By Jonathan Oosting | MLive.com
LANSING — Some 150,000 Michigan families are poised to lose an average of $76 in food stamp benefits this fall due to federal cuts that many other states have taken action to avoid.
The latest farm bill, signed into law here in Michigan last winter, scaled back the Supplemental Nutrition Assistance Program, which includes a provision affording extra food benefits to families who also receive assistance with heating bills.
Some families who rent don’t have utility bills, but states had been able to help them qualify for extra food stamps by providing just $1 in heating assistance. Under the new farm bill, the minimum "heat and eat" payment is jumping to $21.
Of the 16 states directly impacted by the federal rule change, 12 have decided to pay the higher tab to help recipients avoid food stamp cuts. Many are redirecting additional federal dollars from a separate low-income heating program.
But not Michigan.
“We decided we couldn’t justify spending $21 per household for people that didn’t have any energy expenses, particularly in a year where the state had really cold temperatures,” said Department of Human Services spokesperson Bob Wheaton.
“We’re one of the states that made the decision, no, we’re not going to exploit this $21 loophole. We’ll just provide energy assistance to families who actually have energy costs.”
Critics say Michigan is making a short-sighted mistake, however. They argue the state could invest additional resources -- even general fund dollars, as California is doing -- to avoid larger federal food stamp cuts affecting vulnerable residents.
Of the four states where recipients are poised to lose benefits, Michigan has the highest unemployment rate.
“Sadly, this is a missed opportunity to spend a little to get a lot for families in Michigan,” Gilda Z. Jacobs, president and CEO of the Michigan League for Public Policy, said in a statement.
“Michigan should find $8 million to supplement heating assistance so that we can bring $250 million in additional federal food benefits to Michigan families still struggling in this economy. And remember -- nearly half of those receiving food assistance are children.”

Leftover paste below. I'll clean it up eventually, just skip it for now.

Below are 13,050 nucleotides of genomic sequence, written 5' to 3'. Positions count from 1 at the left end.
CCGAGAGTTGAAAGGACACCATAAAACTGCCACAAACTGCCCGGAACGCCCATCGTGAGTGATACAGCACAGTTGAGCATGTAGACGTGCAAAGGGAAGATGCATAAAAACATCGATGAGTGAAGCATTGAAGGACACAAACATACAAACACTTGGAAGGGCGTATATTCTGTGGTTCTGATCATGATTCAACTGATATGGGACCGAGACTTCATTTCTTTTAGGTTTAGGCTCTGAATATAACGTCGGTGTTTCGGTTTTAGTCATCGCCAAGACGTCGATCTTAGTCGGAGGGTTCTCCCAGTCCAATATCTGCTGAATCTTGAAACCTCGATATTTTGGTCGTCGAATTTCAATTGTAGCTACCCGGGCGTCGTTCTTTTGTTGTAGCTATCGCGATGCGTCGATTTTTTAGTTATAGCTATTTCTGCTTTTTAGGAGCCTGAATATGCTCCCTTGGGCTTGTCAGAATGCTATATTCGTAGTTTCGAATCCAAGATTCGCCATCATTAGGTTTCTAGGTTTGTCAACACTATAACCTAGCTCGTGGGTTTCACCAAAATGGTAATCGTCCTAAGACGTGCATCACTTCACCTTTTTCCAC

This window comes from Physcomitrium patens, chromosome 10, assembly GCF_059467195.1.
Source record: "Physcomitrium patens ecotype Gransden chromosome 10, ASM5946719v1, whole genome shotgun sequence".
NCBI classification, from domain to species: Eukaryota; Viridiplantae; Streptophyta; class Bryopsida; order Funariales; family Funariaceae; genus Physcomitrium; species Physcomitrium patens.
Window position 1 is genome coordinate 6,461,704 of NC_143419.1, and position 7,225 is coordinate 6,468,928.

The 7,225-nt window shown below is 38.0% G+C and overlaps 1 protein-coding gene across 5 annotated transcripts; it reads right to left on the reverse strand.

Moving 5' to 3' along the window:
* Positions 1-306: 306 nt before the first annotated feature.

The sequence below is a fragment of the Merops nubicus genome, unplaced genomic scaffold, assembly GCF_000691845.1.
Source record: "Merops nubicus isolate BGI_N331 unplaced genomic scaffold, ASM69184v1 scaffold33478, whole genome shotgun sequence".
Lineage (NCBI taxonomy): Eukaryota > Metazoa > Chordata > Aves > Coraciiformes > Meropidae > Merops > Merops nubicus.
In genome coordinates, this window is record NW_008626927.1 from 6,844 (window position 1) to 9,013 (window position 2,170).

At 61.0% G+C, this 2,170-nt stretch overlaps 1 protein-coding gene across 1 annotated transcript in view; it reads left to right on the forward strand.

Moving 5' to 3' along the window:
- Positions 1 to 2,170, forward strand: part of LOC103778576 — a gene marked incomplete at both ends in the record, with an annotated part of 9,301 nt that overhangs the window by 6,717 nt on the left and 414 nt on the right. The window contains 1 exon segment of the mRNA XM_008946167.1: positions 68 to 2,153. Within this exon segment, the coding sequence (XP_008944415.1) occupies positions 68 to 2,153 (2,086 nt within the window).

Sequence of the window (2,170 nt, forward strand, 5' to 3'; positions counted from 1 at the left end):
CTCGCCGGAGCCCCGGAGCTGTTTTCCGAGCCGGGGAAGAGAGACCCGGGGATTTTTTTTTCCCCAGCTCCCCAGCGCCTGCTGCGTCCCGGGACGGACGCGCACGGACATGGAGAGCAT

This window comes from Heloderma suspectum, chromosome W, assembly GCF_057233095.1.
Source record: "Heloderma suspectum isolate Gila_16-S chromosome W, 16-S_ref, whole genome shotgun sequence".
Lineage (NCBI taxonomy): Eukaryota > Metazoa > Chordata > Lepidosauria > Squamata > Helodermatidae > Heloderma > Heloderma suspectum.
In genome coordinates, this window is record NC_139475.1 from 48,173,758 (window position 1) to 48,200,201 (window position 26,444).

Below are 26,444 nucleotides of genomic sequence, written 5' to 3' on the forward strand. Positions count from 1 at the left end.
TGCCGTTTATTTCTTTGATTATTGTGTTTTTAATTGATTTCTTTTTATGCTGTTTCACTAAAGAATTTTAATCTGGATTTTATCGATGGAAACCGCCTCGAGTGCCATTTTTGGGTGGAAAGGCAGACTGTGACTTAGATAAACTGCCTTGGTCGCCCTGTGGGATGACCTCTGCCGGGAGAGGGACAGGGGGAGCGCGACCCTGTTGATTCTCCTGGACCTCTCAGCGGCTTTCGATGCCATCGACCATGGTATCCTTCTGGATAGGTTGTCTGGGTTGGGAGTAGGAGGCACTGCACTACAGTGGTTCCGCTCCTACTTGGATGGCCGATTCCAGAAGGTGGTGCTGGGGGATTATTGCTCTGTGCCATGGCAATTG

The states avoiding the food stamp cuts are mostly run by Democrats, according to the Associated Press, and they’ve infuriated Congressional Republicans who pushed to scale back the program during negotiations on the farm bill.
Michigan U.S. Rep. Fred Upton, R-St. Joseph, who chairs the House Energy and Commerce Committee, has reportedly joined a colleague in asking the Obama administration to "hold states accountable" for the workaround.
Most effected Michigan families will see cuts kick in this November, but a small number have already started to see reductions, according to Wheaton. An average family of four will see their monthly benefits cut by about 15 percent.
State Sen. Bruce Caswell, R-Hillsdale, helped re-work Michigan’s winter assistance heating program in 2012. The program is designed to prevent utility shutoffs for vulnerable residents and requires services to help recipients become self-sufficient, including assistance with household budgeting.
Caswell, who chairs the Human Services appropriations committee in the Senate, said he did not think the state should move to avoid the food stamp cuts by providing some heating assistance to families who don’t necessarily need it.
“Quite frankly, with the dollars we hand out with our heating program in the state, it’s my opinion we don’t have the money to just give it to people for no reason whatsoever,” he said. “We’re trying to build a system of self-reliance and self-personal responsibility.”